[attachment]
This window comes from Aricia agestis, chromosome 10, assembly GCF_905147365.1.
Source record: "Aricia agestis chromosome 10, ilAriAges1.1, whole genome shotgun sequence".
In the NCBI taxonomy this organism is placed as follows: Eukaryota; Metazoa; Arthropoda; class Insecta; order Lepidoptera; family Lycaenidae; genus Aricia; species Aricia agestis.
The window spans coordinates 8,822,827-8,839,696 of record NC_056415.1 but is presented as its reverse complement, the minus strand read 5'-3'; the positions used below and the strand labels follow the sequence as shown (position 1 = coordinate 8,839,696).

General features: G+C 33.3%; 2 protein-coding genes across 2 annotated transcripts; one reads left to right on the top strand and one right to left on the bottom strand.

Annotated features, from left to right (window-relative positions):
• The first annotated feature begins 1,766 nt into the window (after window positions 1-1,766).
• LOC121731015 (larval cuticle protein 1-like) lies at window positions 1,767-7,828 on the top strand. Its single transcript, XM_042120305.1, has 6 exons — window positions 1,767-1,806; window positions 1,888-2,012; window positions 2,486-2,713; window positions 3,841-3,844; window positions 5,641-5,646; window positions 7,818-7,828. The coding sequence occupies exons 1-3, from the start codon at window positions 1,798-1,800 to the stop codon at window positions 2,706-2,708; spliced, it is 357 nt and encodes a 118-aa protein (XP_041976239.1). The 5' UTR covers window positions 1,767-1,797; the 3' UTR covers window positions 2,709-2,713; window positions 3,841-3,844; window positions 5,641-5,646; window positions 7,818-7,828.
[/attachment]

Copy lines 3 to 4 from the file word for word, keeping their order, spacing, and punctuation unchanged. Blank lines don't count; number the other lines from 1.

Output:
In the NCBI taxonomy this organism is placed as follows: Eukaryota; Metazoa; Arthropoda; class Insecta; order Lepidoptera; family Lycaenidae; genus Aricia; species Aricia agestis.
The window spans coordinates 8,822,827-8,839,696 of record NC_056415.1 but is presented as its reverse complement, the minus strand read 5'-3'; the positions used below and the strand labels follow the sequence as shown (position 1 = coordinate 8,839,696).